Catullus is envious of Lesbia’s little playmate. Hear about it in Latin and follow in translation here.
Is Catullus losing Lebia? It looks like it. Hear the poem in Latin and follow it in English here.
Did you miss Catullus’s great poem about kisses? Hear it in Latin with a translation here.
Hear Catullus’s tender poem in Latin and follow it in English here.
Today we publish a new selection of poems by Latin authors to hear in Latin and follow in English. See the selection here.
This is the first of a new series of Pantheon Poets Latin medleys – a selection of Latin poems which share a common theme. The first is love, and specifically love that is happy – so far. You can hear the Latin and follow in English by following the links, and on each poem page you will find another link if you would like to see a blog post with an illustration.
We start – where else – with one of the most celebrated love poems in any language: Catullus inviting Lesbia to live and love, and not to mind the gossip or count the kisses.
Vivamus, mea Lesbia
Next, Virgil in the Aeneid describes Dido, the Queen of Carthage, falling for Aeneas, the brave and noble Trojan Prince who is her guest.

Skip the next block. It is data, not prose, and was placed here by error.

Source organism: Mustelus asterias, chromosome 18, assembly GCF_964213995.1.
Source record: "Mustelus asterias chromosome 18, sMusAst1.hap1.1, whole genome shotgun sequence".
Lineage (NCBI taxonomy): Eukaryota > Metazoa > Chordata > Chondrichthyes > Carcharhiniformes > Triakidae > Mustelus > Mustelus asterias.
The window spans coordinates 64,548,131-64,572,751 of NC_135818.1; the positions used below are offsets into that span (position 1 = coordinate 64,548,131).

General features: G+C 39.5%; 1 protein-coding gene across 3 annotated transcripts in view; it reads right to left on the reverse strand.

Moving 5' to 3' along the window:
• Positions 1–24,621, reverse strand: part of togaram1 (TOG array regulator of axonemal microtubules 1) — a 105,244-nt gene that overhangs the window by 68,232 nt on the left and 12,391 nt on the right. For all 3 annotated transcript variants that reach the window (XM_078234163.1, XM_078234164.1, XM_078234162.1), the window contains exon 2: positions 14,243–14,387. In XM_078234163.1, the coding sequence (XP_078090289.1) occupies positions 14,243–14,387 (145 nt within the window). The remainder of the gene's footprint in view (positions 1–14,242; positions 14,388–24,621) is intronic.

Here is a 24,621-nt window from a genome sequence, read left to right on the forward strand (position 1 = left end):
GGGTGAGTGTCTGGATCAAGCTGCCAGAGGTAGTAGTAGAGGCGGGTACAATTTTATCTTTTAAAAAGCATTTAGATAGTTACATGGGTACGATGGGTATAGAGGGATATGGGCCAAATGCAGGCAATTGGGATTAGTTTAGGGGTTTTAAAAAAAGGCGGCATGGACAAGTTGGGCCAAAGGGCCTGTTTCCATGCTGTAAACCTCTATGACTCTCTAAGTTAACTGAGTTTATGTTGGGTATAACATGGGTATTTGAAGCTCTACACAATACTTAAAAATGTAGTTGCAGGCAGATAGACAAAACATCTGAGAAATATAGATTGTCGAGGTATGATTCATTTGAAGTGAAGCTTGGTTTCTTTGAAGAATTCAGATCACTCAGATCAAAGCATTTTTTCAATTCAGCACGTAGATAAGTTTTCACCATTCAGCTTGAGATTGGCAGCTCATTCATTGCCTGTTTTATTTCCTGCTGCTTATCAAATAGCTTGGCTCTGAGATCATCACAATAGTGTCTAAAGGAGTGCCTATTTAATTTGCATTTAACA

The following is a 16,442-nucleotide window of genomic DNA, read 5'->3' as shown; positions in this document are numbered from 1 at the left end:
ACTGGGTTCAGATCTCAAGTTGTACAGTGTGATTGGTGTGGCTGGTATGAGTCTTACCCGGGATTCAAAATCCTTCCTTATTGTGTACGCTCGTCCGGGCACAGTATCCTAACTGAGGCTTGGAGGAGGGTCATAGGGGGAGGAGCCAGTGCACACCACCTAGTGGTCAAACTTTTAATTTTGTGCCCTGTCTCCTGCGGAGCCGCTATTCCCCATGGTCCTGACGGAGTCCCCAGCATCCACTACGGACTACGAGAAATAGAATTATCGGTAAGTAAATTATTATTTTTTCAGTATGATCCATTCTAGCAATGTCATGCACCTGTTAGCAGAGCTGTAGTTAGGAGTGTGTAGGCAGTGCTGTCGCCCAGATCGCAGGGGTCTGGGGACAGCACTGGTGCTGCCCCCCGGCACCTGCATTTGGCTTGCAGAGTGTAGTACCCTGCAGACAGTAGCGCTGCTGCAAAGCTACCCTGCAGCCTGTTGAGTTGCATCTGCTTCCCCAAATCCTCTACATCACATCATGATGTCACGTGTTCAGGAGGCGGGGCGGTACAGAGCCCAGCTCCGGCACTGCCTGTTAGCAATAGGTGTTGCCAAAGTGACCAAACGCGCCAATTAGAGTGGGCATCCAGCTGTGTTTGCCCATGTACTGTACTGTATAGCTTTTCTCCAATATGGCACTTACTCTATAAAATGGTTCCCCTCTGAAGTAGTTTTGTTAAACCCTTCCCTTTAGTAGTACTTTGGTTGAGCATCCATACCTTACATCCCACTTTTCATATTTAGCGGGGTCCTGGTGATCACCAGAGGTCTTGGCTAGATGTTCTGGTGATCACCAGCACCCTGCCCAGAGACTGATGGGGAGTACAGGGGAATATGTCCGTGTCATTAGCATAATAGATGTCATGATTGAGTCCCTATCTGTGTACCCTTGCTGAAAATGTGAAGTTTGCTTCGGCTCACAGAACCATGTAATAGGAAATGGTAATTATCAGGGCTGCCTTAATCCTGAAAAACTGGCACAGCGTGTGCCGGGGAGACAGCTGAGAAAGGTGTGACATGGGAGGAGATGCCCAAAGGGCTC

Dido falls in love
In this extract, Ovid expresses some of the free and easy attitudes to love that we believe got him into trouble with the Emperor Augustus – a great believer in conservative family values – and earned him a one-way ticket to an unhappy exile by the Black Sea.
Ovid’s broad-minded advice to his mistress
Propertius has been out for a night on the tiles and makes a dawn visit to his lady-love, Cynthia.
Propertius and his sleeping beauty
Ovid has been courting. Finally he has had his wicked way, and seems not to care who knows about it.
Back finally to Catullus, doyen of love poets. How many kisses are enough for him and too much. How many??!!
How many kisses
Links to new selections will be posted in the index here.